A Deli in Disguise: The Great Barrington Bagel Co.
Judy and Marvin Lieberman at the Great Barrington Bagel Co.
If the Great Barrington Bagel Co. had hard salamis hanging from the ceiling over the counter, it would be immediately apparent that it’s more than a bakery selling sandwiches and flavored cream cheeses. But it wasn’t until I saw a sign posted for the Passover Menu—gefilte fish , charoset, tzimmes, chopped liver, brisket and macaroons—that I understood that this was a delicatessen for the diaspora—a soul kitchen. (Passover begins on the evening of April 17, and orders must be placed in advance.).
When Judy and Marvin Lieberman moved up to Great Barrington from Westchester County 17 years ago, they’d become fed up with their careers in the New York advertising world and they wanted to do something more authentic. “Marvin wanted to open a restaurant—he’s a real foodie—so we compromised on a bagel shop,” says Judy. They considered buying a franchise (like Einstein Bros. Bagels) but none of the chain bagels were as good as the bagels they remembered from growing up. “So we hired a bagel consultant,” says Marvin.
They spent six months learning how to make bagels the traditional way—boiling before baking. They learned how to balance the kitchen temperature depending on the season so the dough would rise consistently for bagels that are chewy and dense with flavor. “What the chains make are really rolls, not bagels,” says Marvin. As creative ad types, they have naturally given cute names to some of their original bagels, which are all based on traditional favorites: The “Black Russian” is a pumpernickel bagel with sesame seeds and onion; the “Blizzard” is an everything bagel with toppings on the inside, too; the “Sunnyside Up” is an everything egg bagel.
To paraphrase the old Levy’s rye bread ad, you don’t have to be Jewish to love the Great Barrington Bagel Co. or its homemade chicken soup with matzoh balls, noodles, carrots and dill. A quart ($8.50) comes with a label that reads: “The Medicinal Miracle of Jewish Cooking. Referred to by most physicians as . . . JEWISH PENICILLIN.” It’s tongue in cheek, of course, but the soup is extraordinary, a clear taste of bygone Bronx and Brooklyn dinner tables. The Liebermans are perfectly serious about their Bagel Bones, which are snacks for dogs, and their Bagel Dog, which is a Hebrew National frankfurter wrapped in bagel dough ($3.60).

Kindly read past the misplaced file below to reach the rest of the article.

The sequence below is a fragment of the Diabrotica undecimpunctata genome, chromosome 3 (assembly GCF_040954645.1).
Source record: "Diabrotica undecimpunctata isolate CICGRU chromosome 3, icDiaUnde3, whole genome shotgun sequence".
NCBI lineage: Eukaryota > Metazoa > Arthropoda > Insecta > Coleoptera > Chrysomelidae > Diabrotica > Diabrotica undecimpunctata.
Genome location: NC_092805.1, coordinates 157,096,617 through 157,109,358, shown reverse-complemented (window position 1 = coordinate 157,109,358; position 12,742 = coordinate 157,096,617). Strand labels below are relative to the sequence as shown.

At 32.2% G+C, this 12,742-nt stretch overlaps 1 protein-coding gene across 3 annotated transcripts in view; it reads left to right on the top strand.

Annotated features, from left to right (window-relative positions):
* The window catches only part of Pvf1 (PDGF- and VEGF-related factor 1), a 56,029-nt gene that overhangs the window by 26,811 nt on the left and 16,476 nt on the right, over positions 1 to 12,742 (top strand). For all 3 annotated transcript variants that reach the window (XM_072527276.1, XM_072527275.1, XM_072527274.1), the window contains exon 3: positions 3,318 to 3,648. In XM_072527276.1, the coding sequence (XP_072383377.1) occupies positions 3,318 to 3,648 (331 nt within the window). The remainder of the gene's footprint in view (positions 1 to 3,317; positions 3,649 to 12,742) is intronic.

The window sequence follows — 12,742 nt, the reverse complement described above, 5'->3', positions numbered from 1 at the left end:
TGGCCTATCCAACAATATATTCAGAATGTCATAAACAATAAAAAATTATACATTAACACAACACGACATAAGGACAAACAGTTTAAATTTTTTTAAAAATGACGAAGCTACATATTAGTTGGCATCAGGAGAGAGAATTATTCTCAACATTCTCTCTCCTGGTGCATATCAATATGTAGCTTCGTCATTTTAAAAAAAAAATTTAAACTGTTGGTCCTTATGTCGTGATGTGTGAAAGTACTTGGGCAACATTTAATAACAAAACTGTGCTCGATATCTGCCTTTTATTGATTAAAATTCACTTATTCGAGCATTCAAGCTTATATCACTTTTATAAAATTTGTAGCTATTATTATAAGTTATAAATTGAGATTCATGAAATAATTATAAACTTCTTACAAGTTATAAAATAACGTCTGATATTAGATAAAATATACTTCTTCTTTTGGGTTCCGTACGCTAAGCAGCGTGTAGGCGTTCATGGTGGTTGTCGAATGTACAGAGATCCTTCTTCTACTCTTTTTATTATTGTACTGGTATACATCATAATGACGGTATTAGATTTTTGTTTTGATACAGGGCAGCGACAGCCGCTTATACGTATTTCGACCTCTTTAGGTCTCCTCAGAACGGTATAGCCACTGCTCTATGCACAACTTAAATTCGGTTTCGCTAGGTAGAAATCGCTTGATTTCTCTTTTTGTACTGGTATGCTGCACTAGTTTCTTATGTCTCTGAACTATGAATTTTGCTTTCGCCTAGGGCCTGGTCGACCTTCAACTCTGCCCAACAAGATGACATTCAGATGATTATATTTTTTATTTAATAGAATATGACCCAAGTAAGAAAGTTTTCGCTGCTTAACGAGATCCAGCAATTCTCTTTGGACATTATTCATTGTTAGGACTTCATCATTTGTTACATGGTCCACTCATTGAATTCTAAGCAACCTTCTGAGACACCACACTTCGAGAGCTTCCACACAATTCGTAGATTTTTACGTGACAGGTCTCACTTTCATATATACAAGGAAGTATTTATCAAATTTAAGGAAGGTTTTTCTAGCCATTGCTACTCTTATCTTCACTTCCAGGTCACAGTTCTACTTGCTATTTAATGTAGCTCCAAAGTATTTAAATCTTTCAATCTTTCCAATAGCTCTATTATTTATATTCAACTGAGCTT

There’s nothing orthodox (or kosher) about the Great Barrington Bagel Co. “Two of our summer staples are gazpacho and lobster rolls,” says Judy. “We make our lobster roll [$14.95] exactly like they do at Lunch in Amagansett. And we sell out every day in the summer. They are very popular for day-after-the-wedding brunches.” The Liebermans do a lot of catering—big platters of smoked fish and chopped liver (traditional and vegetarian) for bar mitzvahs, oneg shabbats, family reunions, and funerals. They import knishes, black-and-white cookies, and babka from New York, but they make their strudel-like rugulah in house. “You can thank my Aunt Sadie for the recipe,” says Judy.
So what does a bagel shop do during Passover when observant Jews do not eat leavened bread? “We offer matzoh with our soups and salads,” says Judy. “But our business is very diverse and we stay very busy.” Indeed, the shop is open 364 days a year. “We’re only closed Christmas Day.” Though their business goes haywire in the summer, they are pleased that they are a business where locals and tourists can eat in harmony (and pick up a copy of The New York Times.). Says Marvin: “We always wanted this to be a melting pot.”
Great Barrington Bagel Co.
777 South Main Street; 413.528.9055
Monday - Friday 7 a.m. - 4 p.m.
Saturday 7 a.m. - 4:30 p.m.
Sunday 7:30 a.m - 4 p.m